The Oregon Zoo this weekend was named the recipient of two Conservation Grants Fund awards totaling nearly $38,000 from the Association of Zoos and Aquariums. The grants — which will fund a cheetah welfare study and a wildlife and lead outreach initiative — were announced Sept. 19 at the annual AZA conference, held this year in Salt Lake City.
“AZA’s Conservation Grants Fund provides support to AZA members who are scientists, wildlife experts and educators working to expand our knowledge of wildlife biology, reproduction, welfare, health, and the threats animals face in their natural ranges, while also actively working in the field and with communities around the world to address these threats,” said Dr. Debborah Luke, AZA senior vice president of conservation and science. “As a result of their work, we are all better positioned to help ensure the future of threatened and endangered species.”
Oregon Zoo conservation manager Dr. Nadja Wielebnowski will collaborate with researchers at the Cleveland Metroparks Zoo on a $20,360 project assessing the welfare of cheetahs at zoos around the country. And a $17,538 project — put forward by Oregon Zoo deputy conservation manager Dr. David Shepherdson and Oregon Zoo education curator Grant Spickelmier — will help the zoo engage key stakeholders regarding lead and its impact on wildlife.
Established in 1984, the AZA Conservation Grants Fund is a competitive grants program that supports the cooperative conservation-related scientific and educational initiatives of AZA members and their partners. Major areas of funding for conservation and animal care are represented, including research, field conservation, education and outreach, animal welfare, animal health and animal management. Many projects are collaborations among AZA-accredited zoos and aquariums and state, federal and international wildlife agencies, academic institutions and other conservation organizations.
Since 1991, the CGF has provided almost $7 million to more than 375 projects worldwide. Funds are raised through private and corporate contributions, including the Disney Conservation Fund, which is funding both of this year’s Oregon Zoo projects. Overall, 18 projects were selected for funding this year, with grants totaling $370,269.
Founded in 1924, the Association of Zoos and Aquariums is a nonprofit organization dedicated to the advancement of zoos and aquariums in the areas of conservation, animal welfare, education, science and recreation. AZA is the accrediting body for the top zoos and aquariums in the United States and seven other countries. In 1974, the Oregon Zoo became just the second zoo in the country to earn accreditation from the AZA. It has now been accredited for more than 40 years.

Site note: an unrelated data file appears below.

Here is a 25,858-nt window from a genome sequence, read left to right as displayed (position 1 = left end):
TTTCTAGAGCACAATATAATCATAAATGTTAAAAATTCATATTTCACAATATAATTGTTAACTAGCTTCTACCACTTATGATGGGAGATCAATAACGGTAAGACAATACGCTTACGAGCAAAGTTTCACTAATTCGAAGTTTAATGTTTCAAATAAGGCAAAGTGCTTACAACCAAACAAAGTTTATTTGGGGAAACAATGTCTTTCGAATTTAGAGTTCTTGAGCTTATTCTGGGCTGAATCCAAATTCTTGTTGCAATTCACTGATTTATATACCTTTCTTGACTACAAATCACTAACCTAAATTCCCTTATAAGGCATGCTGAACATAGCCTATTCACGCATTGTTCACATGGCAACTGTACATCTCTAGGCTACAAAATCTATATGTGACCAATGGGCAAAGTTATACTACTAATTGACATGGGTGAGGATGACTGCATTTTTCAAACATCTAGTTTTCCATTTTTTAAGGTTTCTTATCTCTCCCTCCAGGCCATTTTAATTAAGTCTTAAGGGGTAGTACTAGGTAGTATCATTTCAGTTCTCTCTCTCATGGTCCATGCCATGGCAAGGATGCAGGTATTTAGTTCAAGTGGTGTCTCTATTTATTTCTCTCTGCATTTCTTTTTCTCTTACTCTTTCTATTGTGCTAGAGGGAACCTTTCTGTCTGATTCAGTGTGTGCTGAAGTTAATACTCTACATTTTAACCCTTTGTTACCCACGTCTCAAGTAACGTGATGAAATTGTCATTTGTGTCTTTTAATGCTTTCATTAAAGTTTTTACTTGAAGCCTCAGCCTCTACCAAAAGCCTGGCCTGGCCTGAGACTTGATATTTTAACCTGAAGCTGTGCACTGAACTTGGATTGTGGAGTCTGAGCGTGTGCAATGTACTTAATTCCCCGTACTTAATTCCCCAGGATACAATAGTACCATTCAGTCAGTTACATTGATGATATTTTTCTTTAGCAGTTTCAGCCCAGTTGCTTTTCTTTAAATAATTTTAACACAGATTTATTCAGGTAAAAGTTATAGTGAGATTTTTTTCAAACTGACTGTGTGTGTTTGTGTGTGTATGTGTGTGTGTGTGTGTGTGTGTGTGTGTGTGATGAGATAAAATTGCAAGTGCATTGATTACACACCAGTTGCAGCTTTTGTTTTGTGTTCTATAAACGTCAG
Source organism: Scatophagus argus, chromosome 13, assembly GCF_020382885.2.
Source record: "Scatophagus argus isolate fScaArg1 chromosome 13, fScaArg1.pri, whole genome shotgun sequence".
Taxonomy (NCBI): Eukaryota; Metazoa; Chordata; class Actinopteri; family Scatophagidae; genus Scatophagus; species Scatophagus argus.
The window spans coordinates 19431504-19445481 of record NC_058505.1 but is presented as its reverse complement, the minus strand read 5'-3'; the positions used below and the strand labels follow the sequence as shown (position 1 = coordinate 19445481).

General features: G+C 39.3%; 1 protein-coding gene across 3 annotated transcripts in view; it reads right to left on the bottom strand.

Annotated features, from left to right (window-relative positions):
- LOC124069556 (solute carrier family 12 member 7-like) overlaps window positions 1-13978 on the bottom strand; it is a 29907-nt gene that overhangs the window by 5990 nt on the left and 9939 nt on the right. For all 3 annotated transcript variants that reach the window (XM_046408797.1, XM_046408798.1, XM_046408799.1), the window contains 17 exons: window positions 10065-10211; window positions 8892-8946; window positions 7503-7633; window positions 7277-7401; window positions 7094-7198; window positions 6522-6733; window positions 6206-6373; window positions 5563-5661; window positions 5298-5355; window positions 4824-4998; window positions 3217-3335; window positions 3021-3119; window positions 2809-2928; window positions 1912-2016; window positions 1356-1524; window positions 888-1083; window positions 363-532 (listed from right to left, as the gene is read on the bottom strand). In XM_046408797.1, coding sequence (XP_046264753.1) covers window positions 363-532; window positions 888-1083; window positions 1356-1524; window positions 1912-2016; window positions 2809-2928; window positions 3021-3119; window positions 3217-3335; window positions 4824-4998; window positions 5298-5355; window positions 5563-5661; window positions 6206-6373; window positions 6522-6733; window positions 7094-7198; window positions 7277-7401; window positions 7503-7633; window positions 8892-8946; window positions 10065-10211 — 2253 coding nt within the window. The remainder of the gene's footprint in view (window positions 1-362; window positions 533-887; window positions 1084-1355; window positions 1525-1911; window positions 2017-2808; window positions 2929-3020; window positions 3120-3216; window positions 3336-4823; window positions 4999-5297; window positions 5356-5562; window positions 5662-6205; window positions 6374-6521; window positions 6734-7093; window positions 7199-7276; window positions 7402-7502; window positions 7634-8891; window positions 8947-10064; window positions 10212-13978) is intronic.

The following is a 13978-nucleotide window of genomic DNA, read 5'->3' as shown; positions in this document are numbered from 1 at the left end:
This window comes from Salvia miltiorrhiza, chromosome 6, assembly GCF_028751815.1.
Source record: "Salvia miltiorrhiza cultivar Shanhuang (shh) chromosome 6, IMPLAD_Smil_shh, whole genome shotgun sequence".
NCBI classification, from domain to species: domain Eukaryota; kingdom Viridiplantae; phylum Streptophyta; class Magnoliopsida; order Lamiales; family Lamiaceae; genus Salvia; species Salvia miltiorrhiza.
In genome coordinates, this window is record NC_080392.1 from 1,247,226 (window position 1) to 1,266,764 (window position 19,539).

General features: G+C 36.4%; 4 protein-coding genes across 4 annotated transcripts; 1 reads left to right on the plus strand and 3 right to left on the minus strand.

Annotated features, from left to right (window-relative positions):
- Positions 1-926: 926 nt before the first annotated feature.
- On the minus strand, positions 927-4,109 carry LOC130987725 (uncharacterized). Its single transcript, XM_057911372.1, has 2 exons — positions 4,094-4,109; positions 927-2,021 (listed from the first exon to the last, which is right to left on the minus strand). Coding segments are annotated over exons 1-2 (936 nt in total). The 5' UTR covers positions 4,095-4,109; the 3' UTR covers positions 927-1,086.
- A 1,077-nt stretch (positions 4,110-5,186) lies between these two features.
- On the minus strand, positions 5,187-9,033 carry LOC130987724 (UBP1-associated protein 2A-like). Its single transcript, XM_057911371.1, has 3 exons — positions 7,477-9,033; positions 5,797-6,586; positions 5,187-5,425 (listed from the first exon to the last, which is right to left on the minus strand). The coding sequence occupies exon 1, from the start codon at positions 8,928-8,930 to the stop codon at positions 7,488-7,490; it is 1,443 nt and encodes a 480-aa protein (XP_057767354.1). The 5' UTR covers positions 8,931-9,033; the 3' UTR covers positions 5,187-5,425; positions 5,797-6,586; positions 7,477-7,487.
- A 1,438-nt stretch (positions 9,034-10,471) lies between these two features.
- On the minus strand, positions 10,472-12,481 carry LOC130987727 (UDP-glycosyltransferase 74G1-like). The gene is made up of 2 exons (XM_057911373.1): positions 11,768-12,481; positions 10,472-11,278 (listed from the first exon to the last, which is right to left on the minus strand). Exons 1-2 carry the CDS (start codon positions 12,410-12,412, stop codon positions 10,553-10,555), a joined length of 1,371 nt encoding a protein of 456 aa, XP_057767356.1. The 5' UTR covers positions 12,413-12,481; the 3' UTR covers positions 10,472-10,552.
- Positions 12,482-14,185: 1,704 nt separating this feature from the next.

The Oregon Zoo is a service of Metro and is dedicated to its mission of inspiring the community to create a better future for wildlife. Committed to conservation, the zoo is currently working to save endangered California condors, Oregon silverspot and Taylor’s checkerspot butterflies, western pond turtles and Oregon spotted frogs. Other projects include studies on Asian elephants, polar bears, orangutans and giant pandas.
Support from the Oregon Zoo Foundation enhances and expands the zoo’s efforts in conservation, education and animal welfare. Members, donors and corporate and foundation partners help the zoo make a difference across the region and around the world.
The zoo opens at 9 a.m. daily and is located five minutes from downtown Portland, just off Highway 26. The zoo is also accessible by MAX light rail line. Visitors who travel to the zoo via MAX receive $1.50 off zoo admission. Call TriMet Customer Service, 503-238-RIDE (7433), or visit trimet.org for fare and route information.
General zoo admission is $11.50 (ages 12-64), $10 for seniors (65 and up), $8.50 for children (ages 3-11) and free for those 2 and younger. Additional information is available at oregonzoo.org or by calling 503-226-1561.